The university is noted for it’s creativity, innovation and ambitions for the future but also has  a strong sense of its past, which dates back to 1900 when it was founded by Andrew Carnegie. The link between the past and the future was the theme for the speech I delivered at the university, where I provided the audience with a brief overview of Scotland’s constitutional history and then

Delivering the Lecture at Carnegie Mellon

outlined the choices facing our country in the years ahead. It seemed to be well received and there were a number of searching and interesting questions. Nobody seemed offended or put out, so perhaps that discounts some of the press coverage of the event which seems to have emerged in Scotland (and, it could be fairly observed, might have more to do with an impending election than reasoned comment).

Earlier in the day I met young people facing choices of a different kind about the future as they approach the end of their studies at the

At the CAPA School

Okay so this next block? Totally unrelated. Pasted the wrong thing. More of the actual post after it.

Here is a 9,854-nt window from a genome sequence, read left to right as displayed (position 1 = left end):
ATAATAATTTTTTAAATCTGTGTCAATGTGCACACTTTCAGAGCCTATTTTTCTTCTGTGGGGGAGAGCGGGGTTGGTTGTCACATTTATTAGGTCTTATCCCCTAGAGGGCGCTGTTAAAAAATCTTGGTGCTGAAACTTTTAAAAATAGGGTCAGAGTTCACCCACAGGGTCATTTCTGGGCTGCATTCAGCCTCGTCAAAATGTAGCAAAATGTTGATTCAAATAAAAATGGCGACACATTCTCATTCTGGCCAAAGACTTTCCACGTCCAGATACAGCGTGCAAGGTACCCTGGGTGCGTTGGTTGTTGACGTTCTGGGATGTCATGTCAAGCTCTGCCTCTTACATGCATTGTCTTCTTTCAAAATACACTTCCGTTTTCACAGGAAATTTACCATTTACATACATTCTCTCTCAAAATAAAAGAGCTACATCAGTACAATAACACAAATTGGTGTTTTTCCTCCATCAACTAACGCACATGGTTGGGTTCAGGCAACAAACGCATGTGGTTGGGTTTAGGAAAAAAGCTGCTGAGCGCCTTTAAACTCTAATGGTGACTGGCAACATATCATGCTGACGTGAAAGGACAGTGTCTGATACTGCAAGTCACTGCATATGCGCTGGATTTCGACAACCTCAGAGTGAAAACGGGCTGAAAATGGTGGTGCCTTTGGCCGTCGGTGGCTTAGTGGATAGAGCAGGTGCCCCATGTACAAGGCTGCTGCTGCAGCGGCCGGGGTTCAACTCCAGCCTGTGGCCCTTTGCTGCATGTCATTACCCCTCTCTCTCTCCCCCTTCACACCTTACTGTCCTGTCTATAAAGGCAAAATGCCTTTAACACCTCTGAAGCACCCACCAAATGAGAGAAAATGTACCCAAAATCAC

Pittsburgh School of Creative and Performing Arts. These remarkably gifted musicians, artists and actors recognise that not all of them will be able to pursue their dreams of a successful career in the arts. But one of the school’s greatest achievements is the way it not only nurtures prodigious natural artistic talent (in every art form for we heard great jazz, fine musical theatre, some serious classical orchestral performance, and even rap but we also saw good painting and multi media and heard about fine writing – all from students) but also provides them with the academic skills needed for other careers. But whether the model – something akin to the “free schools” I saw in Sweden though run by the local city as part of its normal educational provision – is a viable one for elsewhere would be a moot point.